This “solid state wrist computer” seemed like an object straight out of science fiction and perfectly in sync in terms of design with the Space Age period that the world was experiencing. With no moving parts, no ticking sound, unmatched durability and accuracy, this was something no one had ever seen before. At the push of a button, red LED numerals would light up the dark screen displaying the time. Holding the button for longer revealed the passing seconds.
What followed was an undeniable Pulsar fever. In 1972, Hamilton released a consumer-ready version of the Pulsar, the Hamilton Pulsar P1 with an avant-garde cushion case and bracelet in 18ct yellow gold, but the product just flew off the shelves. It was the first true star of the emerging Quartz Era and a completely unheard of in a universe dominated by mechanical analog watches.
Celebrities couldn’t get enough of it and names like Elvis Presley, the Shah of Iran, Emperor Haile Selassie of Ethiopia, Sammy Davis Jr, and Yul Brynner are some of the famous owners of the Hamilton Pulsar.
In 1973, the Hamilton Pulsar P2 in stainless steel reached the market at a more affordable price, achieving colossal success. The P2 rapidly became the period’s must-have watch, with wearers including Keith Richards, Jack Nicholson, Peter Sellers, Elton John, Gianni Agnelli, and U.S. President Gerald Ford. Notably, Roger Moore’s James Bond wore one in Live and Let Die (1973) and the boxing great “Smokin” Joe Frazier was even pictured wearing his in the run-up to his 1973 fight with Joe Bugner.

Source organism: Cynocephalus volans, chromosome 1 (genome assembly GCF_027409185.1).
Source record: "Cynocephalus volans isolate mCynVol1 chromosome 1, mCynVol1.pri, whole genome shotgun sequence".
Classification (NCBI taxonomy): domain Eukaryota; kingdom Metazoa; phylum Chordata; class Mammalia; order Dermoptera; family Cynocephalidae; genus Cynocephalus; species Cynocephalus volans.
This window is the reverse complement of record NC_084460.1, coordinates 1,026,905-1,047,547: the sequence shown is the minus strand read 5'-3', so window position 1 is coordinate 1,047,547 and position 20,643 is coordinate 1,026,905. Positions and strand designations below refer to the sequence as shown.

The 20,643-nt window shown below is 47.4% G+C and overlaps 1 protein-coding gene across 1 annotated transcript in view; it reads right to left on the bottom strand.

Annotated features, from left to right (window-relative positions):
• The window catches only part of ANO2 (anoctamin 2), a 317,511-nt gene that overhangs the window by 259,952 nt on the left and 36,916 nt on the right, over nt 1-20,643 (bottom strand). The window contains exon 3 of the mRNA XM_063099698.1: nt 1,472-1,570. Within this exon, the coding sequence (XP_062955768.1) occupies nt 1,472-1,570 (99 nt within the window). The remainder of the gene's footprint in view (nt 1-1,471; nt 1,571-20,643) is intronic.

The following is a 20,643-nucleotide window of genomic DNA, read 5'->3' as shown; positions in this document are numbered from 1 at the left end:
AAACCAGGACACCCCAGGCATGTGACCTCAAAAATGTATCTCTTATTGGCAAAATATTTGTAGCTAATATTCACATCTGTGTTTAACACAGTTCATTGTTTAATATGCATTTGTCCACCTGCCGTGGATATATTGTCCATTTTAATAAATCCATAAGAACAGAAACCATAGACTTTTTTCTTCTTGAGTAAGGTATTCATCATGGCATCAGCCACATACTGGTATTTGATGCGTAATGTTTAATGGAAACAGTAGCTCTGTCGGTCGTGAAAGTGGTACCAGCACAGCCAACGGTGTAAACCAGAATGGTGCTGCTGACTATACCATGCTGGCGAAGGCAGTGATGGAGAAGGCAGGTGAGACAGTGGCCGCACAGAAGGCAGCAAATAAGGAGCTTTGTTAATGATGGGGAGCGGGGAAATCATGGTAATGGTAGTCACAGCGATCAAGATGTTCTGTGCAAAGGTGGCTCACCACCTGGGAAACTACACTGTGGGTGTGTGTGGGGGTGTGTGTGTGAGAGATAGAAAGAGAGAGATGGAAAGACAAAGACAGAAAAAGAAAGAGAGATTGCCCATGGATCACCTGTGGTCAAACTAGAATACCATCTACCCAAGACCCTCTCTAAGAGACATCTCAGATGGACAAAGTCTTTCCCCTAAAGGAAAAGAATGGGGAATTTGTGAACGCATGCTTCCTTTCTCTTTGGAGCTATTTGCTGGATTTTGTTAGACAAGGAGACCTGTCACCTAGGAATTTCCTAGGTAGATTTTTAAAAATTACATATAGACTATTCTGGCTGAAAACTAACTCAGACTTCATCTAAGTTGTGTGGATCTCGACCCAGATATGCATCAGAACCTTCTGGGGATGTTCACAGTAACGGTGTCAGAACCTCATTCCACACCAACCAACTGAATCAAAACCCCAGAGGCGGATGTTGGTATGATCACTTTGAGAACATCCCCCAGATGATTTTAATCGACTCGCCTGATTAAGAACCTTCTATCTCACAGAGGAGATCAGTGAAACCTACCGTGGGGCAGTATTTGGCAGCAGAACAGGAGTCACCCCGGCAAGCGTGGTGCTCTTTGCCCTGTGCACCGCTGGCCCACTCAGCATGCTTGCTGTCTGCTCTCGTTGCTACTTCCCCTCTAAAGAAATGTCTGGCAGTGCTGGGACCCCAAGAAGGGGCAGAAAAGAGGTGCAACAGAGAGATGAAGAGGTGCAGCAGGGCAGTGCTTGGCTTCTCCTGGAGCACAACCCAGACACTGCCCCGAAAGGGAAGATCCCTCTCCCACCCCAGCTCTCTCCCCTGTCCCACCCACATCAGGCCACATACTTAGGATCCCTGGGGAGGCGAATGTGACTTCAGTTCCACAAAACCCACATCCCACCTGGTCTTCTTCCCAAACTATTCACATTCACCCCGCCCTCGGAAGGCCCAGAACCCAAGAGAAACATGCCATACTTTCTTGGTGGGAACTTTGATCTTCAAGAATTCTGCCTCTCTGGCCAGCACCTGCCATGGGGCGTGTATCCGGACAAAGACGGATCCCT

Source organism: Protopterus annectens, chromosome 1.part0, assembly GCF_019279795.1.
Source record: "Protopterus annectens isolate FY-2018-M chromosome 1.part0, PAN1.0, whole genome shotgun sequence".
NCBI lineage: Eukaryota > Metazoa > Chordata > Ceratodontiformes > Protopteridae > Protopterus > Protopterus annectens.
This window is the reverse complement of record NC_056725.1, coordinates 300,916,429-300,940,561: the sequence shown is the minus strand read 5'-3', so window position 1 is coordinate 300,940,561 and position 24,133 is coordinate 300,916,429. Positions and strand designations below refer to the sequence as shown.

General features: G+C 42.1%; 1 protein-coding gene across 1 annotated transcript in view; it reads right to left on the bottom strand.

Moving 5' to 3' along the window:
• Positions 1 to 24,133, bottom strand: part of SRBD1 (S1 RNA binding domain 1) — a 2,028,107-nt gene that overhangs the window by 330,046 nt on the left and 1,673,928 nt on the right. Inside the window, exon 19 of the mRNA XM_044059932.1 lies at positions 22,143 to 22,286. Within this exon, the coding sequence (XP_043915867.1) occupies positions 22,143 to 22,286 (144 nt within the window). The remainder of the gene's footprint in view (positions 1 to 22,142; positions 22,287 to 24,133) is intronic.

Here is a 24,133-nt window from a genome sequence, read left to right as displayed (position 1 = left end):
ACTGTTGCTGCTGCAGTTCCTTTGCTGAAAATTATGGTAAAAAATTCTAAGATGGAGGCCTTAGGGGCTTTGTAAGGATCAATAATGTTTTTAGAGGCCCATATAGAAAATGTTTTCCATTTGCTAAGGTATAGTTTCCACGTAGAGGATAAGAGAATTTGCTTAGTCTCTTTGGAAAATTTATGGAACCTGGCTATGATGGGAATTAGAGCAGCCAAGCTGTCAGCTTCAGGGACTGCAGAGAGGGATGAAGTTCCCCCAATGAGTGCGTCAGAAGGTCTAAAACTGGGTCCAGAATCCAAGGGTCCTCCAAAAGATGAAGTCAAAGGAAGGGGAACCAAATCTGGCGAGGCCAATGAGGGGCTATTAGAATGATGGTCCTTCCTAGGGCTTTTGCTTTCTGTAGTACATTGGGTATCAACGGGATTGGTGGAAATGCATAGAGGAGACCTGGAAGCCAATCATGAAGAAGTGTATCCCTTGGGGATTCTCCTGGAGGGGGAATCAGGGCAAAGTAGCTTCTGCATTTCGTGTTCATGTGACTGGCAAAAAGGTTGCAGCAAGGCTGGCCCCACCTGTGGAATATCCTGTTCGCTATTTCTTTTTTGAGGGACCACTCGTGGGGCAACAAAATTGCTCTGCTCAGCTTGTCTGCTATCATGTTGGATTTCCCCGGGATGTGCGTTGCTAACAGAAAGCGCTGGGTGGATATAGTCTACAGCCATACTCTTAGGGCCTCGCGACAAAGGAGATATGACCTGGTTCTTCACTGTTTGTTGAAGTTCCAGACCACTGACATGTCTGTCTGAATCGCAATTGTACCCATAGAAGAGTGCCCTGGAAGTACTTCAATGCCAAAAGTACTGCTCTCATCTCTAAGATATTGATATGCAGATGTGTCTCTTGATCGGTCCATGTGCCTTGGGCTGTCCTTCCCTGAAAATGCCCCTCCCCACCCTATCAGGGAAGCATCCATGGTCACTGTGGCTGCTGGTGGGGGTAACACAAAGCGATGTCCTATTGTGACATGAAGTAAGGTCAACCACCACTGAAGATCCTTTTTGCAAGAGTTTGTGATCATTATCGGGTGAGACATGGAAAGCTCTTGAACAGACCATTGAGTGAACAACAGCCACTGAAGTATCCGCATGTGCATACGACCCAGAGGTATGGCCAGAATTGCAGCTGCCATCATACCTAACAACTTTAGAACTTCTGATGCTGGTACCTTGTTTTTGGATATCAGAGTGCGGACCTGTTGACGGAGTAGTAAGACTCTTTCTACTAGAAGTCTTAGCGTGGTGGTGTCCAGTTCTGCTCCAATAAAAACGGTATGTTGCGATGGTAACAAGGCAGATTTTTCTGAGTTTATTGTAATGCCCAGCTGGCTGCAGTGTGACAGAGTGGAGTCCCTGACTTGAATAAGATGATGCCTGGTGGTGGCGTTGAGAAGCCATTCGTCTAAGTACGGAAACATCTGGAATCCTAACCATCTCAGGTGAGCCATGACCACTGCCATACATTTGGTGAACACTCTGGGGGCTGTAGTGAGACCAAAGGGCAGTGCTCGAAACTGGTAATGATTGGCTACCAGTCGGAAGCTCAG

The New Hamilton PSR, Available for Pre-Order on Revolution
Nearly 50 years on today, Hamilton is announcing the return of the Pulsar in a modern day reincarnation with all of its 70s charm. The 2020 Pulsar will come in a stainless steel version and a second one in steel but coated with yellow gold PVD, which will be produced in a limited run of 1970 pieces.
The Hamilton PSR is an identical re-issue of the Hamilton Pulsar P2 and retains the beautiful avant-garde and Space Age design that made its success half a century ago. The watch has caught up with its time by using a hybrid display mixing reflective LCD (Liquid Crystal Display) and emissive OLED (Organic Light Emitting Diodes) technologies. This module was developed in-house by Hamilton together with Swatch Group’s R&D department to keep the essence of the original watch alive without compromising functionality.
You still get the cool effect of the light red OLED numerals showing up in their famous “digit dot” style when pressing the button on the side, but thanks to the reflective technology in the LCD display, the time is now permanently visible in daylight conditions. This hybrid display technology means that the watch has an extremely low energy consumption.
We are extremely happy and proud to be able to offer this watch for an exclusive pre-order to our readers who will undoubtedly appreciate this reborn icon of the watch industry. You’re not only getting a well crafted watch with space-age style still relevant today, you’re also buying a reminder of pioneering changes in technology and society. The watch was the epitome of cool in the 1970s and certainly retains this cool factor 50 years on.
Make sure to secure yours via the link below.